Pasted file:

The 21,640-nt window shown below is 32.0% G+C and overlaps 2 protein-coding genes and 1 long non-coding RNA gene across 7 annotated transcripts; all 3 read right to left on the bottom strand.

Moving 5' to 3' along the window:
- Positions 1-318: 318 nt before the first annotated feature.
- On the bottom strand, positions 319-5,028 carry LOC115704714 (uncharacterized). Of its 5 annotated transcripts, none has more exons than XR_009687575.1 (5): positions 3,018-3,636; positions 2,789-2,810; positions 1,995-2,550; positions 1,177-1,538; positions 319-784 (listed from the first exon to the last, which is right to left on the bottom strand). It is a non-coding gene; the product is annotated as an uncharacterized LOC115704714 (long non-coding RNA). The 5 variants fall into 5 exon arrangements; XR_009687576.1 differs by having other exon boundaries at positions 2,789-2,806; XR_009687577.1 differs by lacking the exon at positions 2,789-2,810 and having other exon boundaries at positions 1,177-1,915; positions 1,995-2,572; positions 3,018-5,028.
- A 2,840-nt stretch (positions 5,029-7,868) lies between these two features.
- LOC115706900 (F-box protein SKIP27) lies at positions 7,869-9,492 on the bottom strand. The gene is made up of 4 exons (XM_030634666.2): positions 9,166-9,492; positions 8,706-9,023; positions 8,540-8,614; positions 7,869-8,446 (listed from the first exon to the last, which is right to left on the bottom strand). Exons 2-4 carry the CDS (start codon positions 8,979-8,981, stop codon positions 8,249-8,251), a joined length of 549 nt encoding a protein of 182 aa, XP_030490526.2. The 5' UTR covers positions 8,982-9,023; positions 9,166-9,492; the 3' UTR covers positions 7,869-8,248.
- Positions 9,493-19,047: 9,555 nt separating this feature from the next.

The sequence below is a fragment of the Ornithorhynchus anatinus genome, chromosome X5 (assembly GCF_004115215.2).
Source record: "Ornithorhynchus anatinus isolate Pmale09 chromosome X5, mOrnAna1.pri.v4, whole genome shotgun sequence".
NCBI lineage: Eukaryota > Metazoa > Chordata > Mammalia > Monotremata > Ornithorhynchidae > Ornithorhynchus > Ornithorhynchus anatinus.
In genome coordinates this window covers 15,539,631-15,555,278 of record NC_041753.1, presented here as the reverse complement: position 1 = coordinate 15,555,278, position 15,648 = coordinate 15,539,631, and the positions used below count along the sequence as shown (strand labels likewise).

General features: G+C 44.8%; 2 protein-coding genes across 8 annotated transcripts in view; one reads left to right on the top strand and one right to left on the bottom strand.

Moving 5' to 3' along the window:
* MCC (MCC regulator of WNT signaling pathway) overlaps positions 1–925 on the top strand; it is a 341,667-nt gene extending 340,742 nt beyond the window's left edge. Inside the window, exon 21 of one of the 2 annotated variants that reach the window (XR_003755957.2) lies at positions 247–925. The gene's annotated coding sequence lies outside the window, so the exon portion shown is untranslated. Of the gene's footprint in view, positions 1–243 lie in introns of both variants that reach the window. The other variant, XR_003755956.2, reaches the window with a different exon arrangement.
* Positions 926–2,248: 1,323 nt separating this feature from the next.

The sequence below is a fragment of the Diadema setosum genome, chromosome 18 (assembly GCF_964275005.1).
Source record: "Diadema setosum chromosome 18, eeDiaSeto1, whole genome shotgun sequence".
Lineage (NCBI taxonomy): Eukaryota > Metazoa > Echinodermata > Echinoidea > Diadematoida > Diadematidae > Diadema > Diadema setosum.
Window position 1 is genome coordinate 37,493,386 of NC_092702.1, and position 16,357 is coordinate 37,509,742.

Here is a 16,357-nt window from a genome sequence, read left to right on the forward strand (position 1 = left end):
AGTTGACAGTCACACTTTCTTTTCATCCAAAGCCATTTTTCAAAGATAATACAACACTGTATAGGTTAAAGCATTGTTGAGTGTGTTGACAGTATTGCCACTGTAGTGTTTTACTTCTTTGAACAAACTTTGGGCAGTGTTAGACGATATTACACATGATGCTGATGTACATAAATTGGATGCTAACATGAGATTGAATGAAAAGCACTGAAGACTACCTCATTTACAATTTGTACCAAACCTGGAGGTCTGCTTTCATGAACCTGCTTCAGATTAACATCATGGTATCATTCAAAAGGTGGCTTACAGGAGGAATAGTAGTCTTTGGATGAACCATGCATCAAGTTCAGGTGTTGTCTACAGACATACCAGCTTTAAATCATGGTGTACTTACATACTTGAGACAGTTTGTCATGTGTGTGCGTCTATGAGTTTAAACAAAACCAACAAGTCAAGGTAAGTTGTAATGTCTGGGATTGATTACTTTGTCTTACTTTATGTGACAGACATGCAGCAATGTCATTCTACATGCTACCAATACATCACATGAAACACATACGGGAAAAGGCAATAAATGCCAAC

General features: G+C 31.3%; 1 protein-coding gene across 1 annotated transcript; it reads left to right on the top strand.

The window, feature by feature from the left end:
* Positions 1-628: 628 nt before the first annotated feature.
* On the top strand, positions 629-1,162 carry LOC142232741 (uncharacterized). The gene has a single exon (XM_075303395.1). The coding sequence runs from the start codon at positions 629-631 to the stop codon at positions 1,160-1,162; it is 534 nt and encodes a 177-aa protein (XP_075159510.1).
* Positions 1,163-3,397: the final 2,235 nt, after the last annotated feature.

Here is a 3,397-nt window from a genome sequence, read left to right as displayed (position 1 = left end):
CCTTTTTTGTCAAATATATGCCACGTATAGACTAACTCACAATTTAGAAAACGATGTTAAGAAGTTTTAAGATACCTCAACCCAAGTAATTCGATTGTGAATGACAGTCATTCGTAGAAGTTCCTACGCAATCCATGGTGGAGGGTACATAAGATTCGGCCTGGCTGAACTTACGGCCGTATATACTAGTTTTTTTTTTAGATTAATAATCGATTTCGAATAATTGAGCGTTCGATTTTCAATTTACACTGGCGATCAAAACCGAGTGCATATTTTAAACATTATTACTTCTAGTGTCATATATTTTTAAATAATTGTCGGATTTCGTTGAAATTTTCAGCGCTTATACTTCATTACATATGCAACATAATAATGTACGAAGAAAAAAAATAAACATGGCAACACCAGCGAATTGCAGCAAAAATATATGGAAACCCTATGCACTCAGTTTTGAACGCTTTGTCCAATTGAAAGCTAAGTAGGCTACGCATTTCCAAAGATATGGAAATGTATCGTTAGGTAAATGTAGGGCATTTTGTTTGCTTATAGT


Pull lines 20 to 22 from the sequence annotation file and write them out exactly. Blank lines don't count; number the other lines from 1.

Here is a 16,357-nt window from a genome sequence, read left to right on the forward strand (position 1 = left end):
AGTTGACAGTCACACTTTCTTTTCATCCAAAGCCATTTTTCAAAGATAATACAACACTGTATAGGTTAAAGCATTGTTGAGTGTGTTGACAGTATTGCCACTGTAGTGTTTTACTTCTTTGAACAAACTTTGGGCAGTGTTAGACGATATTACACATGATGCTGATGTACATAAATTGGATGCTAACATGAGATTGAATGAAAAGCACTGAAGACTACCTCATTTACAATTTGTACCAAACCTGGAGGTCTGCTTTCATGAACCTGCTTCAGATTAACATCATGGTATCATTCAAAAGGTGGCTTACAGGAGGAATAGTAGTCTTTGGATGAACCATGCATCAAGTTCAGGTGTTGTCTACAGACATACCAGCTTTAAATCATGGTGTACTTACATACTTGAGACAGTTTGTCATGTGTGTGCGTCTATGAGTTTAAACAAAACCAACAAGTCAAGGTAAGTTGTAATGTCTGGGATTGATTACTTTGTCTTACTTTATGTGACAGACATGCAGCAATGTCATTCTACATGCTACCAATACATCACATGAAACACATACGGGAAAAGGCAATAAATGCCAAC

General features: G+C 31.3%; 1 protein-coding gene across 1 annotated transcript; it reads left to right on the top strand.